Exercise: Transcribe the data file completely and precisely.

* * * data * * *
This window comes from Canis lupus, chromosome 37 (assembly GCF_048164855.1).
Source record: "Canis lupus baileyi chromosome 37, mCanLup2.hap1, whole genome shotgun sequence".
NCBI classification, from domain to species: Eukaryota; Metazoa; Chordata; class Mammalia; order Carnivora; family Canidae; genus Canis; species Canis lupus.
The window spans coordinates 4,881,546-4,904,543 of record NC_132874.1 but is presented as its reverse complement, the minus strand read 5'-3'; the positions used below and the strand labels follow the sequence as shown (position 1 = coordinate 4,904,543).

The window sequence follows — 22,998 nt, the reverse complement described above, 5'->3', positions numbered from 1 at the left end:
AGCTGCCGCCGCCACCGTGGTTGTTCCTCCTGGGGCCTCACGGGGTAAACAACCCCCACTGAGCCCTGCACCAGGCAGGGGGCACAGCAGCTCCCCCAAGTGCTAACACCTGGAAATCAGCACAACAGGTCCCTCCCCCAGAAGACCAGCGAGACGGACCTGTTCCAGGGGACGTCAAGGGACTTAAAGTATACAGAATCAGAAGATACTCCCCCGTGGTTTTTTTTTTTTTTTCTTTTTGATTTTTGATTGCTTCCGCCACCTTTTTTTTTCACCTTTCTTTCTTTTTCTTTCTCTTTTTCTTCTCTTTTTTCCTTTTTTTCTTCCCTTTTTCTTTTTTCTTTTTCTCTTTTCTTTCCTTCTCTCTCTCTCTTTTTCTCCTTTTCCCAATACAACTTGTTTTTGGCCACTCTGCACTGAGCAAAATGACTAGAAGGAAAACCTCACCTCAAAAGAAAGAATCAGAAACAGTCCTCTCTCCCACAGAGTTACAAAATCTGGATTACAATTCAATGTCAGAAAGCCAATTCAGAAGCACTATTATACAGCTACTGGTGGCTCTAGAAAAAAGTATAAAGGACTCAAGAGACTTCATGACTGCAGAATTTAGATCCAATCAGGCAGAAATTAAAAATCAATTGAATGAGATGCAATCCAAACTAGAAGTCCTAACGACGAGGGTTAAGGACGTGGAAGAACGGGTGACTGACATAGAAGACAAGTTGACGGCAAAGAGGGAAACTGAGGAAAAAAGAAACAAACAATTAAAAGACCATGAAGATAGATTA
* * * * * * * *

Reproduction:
This window comes from Canis lupus, chromosome 37 (assembly GCF_048164855.1).
Source record: "Canis lupus baileyi chromosome 37, mCanLup2.hap1, whole genome shotgun sequence".
NCBI classification, from domain to species: Eukaryota; Metazoa; Chordata; class Mammalia; order Carnivora; family Canidae; genus Canis; species Canis lupus.
The window spans coordinates 4,881,546-4,904,543 of record NC_132874.1 but is presented as its reverse complement, the minus strand read 5'-3'; the positions used below and the strand labels follow the sequence as shown (position 1 = coordinate 4,904,543).

The window sequence follows — 22,998 nt, the reverse complement described above, 5'->3', positions numbered from 1 at the left end:
AGCTGCCGCCGCCACCGTGGTTGTTCCTCCTGGGGCCTCACGGGGTAAACAACCCCCACTGAGCCCTGCACCAGGCAGGGGGCACAGCAGCTCCCCCAAGTGCTAACACCTGGAAATCAGCACAACAGGTCCCTCCCCCAGAAGACCAGCGAGACGGACCTGTTCCAGGGGACGTCAAGGGACTTAAAGTATACAGAATCAGAAGATACTCCCCCGTGGTTTTTTTTTTTTTTTCTTTTTGATTTTTGATTGCTTCCGCCACCTTTTTTTTTCACCTTTCTTTCTTTTTCTTTCTCTTTTTCTTCTCTTTTTTCCTTTTTTTCTTCCCTTTTTCTTTTTTCTTTTTCTCTTTTCTTTCCTTCTCTCTCTCTCTTTTTCTCCTTTTCCCAATACAACTTGTTTTTGGCCACTCTGCACTGAGCAAAATGACTAGAAGGAAAACCTCACCTCAAAAGAAAGAATCAGAAACAGTCCTCTCTCCCACAGAGTTACAAAATCTGGATTACAATTCAATGTCAGAAAGCCAATTCAGAAGCACTATTATACAGCTACTGGTGGCTCTAGAAAAAAGTATAAAGGACTCAAGAGACTTCATGACTGCAGAATTTAGATCCAATCAGGCAGAAATTAAAAATCAATTGAATGAGATGCAATCCAAACTAGAAGTCCTAACGACGAGGGTTAAGGACGTGGAAGAACGGGTGACTGACATAGAAGACAAGTTGACGGCAAAGAGGGAAACTGAGGAAAAAAGAAACAAACAATTAAAAGACCATGAAGATAGATTA